• Moreover, while consent is not required before bodily substances are drawn from a person accused and arrested for an offence punishable with either death or imprisonment for a term exceeding seven years, in all other cases a person refusing to part with genetic material can be compelled to do so if a Magistrate has reasonable cause to believe that such evidence would help establish a person’s guilt. Therefore, there’s no end to the state’s power in coercing a person to part with his/her DNA. The state must show that there exists a legitimate reason for extracting DNA evidence, and that the extent and scope of such extraction does not disproportionally contravene a person’s right to privacy. In its present draft, however, the Bill woefully falls short of meeting these tests. World over, the idea behind maintaining a DNA database is to help match and compare samples collected from a crime scene against a set of stored profiles, thereby helping in the identification of a potential suspect in a criminal investigation. India’s Bill, though, seeks to make the DNA Bank available for a slew of unconnected purposes, including permitting its use in civil cases.
  • What’s more ominous is that the Bill potentially allows DNA evidence to be used for any other purpose that may be specified through subsequent regulations, thereby according to the state a potential power to create a “genetic panopticon,”. That this is a distinct possibility is clear from the range of privacy protections that are absent in the Bill.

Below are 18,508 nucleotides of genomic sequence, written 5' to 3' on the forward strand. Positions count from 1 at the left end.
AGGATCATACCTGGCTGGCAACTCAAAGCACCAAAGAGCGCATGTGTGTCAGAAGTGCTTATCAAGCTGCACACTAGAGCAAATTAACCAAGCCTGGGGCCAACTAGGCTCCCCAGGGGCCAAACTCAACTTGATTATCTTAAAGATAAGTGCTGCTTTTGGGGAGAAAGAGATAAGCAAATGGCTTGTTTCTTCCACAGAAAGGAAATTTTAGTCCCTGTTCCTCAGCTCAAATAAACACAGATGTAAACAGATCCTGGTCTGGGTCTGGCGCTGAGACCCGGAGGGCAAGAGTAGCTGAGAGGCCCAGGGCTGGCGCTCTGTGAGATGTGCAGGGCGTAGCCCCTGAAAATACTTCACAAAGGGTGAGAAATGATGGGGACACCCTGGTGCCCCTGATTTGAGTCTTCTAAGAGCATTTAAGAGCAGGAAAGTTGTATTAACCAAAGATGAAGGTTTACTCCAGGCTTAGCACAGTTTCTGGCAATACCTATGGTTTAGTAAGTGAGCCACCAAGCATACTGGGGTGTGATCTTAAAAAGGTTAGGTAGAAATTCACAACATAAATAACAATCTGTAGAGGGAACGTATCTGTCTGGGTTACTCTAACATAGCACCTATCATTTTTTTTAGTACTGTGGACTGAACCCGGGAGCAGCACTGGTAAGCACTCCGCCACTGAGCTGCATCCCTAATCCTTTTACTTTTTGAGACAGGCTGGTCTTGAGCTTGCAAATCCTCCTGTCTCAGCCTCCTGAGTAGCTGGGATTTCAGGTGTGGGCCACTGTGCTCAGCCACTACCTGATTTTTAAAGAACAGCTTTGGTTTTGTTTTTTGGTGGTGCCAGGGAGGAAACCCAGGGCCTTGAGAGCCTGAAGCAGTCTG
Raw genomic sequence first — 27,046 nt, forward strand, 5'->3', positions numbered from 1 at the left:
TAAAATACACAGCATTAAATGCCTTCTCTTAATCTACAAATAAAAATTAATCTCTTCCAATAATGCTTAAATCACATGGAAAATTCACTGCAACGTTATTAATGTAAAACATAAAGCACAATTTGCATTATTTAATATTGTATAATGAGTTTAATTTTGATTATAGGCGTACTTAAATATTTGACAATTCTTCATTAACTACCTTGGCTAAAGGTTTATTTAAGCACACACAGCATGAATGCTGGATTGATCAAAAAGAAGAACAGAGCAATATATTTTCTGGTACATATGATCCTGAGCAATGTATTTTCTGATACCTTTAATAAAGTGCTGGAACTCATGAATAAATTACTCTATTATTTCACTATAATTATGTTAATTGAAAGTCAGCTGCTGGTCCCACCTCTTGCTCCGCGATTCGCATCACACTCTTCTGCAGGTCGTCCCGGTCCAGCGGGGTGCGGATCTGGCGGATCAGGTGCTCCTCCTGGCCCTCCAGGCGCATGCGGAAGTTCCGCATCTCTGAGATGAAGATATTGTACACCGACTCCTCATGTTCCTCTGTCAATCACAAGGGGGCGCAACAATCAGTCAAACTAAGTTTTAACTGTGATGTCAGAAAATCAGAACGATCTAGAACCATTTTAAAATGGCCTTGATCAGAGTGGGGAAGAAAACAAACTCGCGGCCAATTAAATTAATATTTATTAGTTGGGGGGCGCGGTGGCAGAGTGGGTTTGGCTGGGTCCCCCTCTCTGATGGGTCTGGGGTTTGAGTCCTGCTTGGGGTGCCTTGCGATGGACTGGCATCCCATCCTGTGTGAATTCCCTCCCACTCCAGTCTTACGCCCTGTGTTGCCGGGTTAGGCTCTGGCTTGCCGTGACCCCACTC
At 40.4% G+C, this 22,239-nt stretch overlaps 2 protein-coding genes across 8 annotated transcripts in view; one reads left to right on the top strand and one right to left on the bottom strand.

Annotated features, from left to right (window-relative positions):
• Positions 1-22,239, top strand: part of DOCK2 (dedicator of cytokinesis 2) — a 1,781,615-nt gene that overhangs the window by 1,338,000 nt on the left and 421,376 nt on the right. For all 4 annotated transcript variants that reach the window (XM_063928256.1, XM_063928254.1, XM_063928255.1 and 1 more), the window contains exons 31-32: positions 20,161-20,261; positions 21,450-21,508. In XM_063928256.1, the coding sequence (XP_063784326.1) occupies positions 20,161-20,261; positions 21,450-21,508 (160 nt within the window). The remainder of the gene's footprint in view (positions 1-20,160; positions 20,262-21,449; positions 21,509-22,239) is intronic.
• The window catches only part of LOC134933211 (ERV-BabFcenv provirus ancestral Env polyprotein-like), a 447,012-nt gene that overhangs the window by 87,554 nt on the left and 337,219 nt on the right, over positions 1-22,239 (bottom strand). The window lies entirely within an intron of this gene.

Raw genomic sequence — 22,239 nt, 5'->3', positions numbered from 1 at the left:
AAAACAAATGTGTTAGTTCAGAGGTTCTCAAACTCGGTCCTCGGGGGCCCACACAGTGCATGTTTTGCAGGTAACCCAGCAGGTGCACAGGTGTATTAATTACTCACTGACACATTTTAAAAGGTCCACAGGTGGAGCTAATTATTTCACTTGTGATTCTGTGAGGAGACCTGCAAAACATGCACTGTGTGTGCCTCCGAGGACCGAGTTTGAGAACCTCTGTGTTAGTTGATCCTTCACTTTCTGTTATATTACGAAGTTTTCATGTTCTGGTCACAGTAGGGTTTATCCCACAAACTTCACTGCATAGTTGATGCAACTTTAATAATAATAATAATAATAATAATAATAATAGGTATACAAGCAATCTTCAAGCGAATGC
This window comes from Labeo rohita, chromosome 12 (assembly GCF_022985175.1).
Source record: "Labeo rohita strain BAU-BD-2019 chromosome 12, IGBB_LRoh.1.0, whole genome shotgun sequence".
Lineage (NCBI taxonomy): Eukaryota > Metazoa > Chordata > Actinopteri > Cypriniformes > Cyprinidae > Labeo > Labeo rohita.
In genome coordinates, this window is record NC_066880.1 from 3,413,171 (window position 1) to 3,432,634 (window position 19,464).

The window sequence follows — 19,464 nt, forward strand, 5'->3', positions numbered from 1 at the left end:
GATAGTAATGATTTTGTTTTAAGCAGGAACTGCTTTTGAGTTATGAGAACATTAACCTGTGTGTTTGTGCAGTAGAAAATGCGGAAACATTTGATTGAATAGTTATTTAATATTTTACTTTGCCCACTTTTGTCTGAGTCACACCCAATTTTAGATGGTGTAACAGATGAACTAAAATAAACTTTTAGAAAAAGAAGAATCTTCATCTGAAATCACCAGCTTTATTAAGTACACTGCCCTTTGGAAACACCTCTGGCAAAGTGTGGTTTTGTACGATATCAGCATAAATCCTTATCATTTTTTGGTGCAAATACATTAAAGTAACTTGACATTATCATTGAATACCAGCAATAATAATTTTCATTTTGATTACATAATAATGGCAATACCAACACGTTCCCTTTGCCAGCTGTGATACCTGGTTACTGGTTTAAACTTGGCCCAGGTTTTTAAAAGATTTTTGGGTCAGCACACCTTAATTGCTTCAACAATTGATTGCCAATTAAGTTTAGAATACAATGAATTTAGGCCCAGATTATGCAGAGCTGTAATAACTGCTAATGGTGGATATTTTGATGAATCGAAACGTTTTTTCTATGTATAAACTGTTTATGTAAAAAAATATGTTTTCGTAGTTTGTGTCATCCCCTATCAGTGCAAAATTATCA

• As a result, the state will effectively have at its disposal the ability to profile every one of its citizens. It’s been reported previously, for instance, that the Centre for DNA Fingerprinting and Diagnostics, whose director will occupy an ex officio place in the DNA Regulatory Board, already seeks information on a person’s caste during the collection of genetic material. One hardly needs to spell out the dangers inherent in gathering such data.


Q2. Discuss the drawbacks of the Transgender Persons (Protection of Rights) Bill, 2018.


  • The Lok Sabha recently passed the Transgender Persons (Protection of Rights) Bill, 2018. After several submissions made by the transgender community and the recommendations of a parliamentary standing committee, the definition of transgender has been rectified and made inclusive of diverse gender identities.
  • However, all nuance of people’s self-identified gender expression is lost in the Bill. It proposes setting up a District Screening Committee comprising five people, including a medical officer and a psychiatrist to certify a transgender person. This process is in direct violation of the Supreme Court’s directions in National Legal Services Authority v. Union of India (or NALSA), 2014 that affirmed the right to self-determination of gender as male, female or transgender without the mandate of any medical certificate or sex-reassignment surgery (SRS). In fact, NALSA had clearly directed that “any insistence for SRS for declaring one’s gender is immoral and illegal”.